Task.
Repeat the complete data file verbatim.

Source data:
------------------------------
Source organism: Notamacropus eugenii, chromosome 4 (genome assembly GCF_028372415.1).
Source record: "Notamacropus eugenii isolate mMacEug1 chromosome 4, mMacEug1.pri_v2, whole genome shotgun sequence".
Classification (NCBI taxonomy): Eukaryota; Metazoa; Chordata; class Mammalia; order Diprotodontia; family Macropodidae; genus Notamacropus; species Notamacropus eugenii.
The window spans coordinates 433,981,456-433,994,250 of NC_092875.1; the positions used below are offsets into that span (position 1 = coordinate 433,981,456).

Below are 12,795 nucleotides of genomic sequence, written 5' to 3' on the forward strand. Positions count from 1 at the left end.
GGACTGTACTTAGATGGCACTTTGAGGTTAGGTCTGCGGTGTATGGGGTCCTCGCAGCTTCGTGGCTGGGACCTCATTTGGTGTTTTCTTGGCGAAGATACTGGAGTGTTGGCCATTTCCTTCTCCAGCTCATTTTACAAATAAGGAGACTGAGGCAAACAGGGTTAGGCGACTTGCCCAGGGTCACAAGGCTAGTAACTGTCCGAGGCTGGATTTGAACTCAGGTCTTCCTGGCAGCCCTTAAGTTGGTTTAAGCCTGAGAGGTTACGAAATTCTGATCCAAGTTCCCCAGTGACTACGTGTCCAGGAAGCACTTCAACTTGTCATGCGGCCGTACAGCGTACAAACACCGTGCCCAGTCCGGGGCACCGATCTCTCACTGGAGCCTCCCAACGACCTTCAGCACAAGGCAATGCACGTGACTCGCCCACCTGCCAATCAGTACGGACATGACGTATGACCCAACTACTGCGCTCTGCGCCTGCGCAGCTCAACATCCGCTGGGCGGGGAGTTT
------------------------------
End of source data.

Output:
Source organism: Notamacropus eugenii, chromosome 4 (genome assembly GCF_028372415.1).
Source record: "Notamacropus eugenii isolate mMacEug1 chromosome 4, mMacEug1.pri_v2, whole genome shotgun sequence".
Classification (NCBI taxonomy): Eukaryota; Metazoa; Chordata; class Mammalia; order Diprotodontia; family Macropodidae; genus Notamacropus; species Notamacropus eugenii.
The window spans coordinates 433,981,456-433,994,250 of NC_092875.1; the positions used below are offsets into that span (position 1 = coordinate 433,981,456).

Below are 12,795 nucleotides of genomic sequence, written 5' to 3' on the forward strand. Positions count from 1 at the left end.
GGACTGTACTTAGATGGCACTTTGAGGTTAGGTCTGCGGTGTATGGGGTCCTCGCAGCTTCGTGGCTGGGACCTCATTTGGTGTTTTCTTGGCGAAGATACTGGAGTGTTGGCCATTTCCTTCTCCAGCTCATTTTACAAATAAGGAGACTGAGGCAAACAGGGTTAGGCGACTTGCCCAGGGTCACAAGGCTAGTAACTGTCCGAGGCTGGATTTGAACTCAGGTCTTCCTGGCAGCCCTTAAGTTGGTTTAAGCCTGAGAGGTTACGAAATTCTGATCCAAGTTCCCCAGTGACTACGTGTCCAGGAAGCACTTCAACTTGTCATGCGGCCGTACAGCGTACAAACACCGTGCCCAGTCCGGGGCACCGATCTCTCACTGGAGCCTCCCAACGACCTTCAGCACAAGGCAATGCACGTGACTCGCCCACCTGCCAATCAGTACGGACATGACGTATGACCCAACTACTGCGCTCTGCGCCTGCGCAGCTCAACATCCGCTGGGCGGGGAGTTT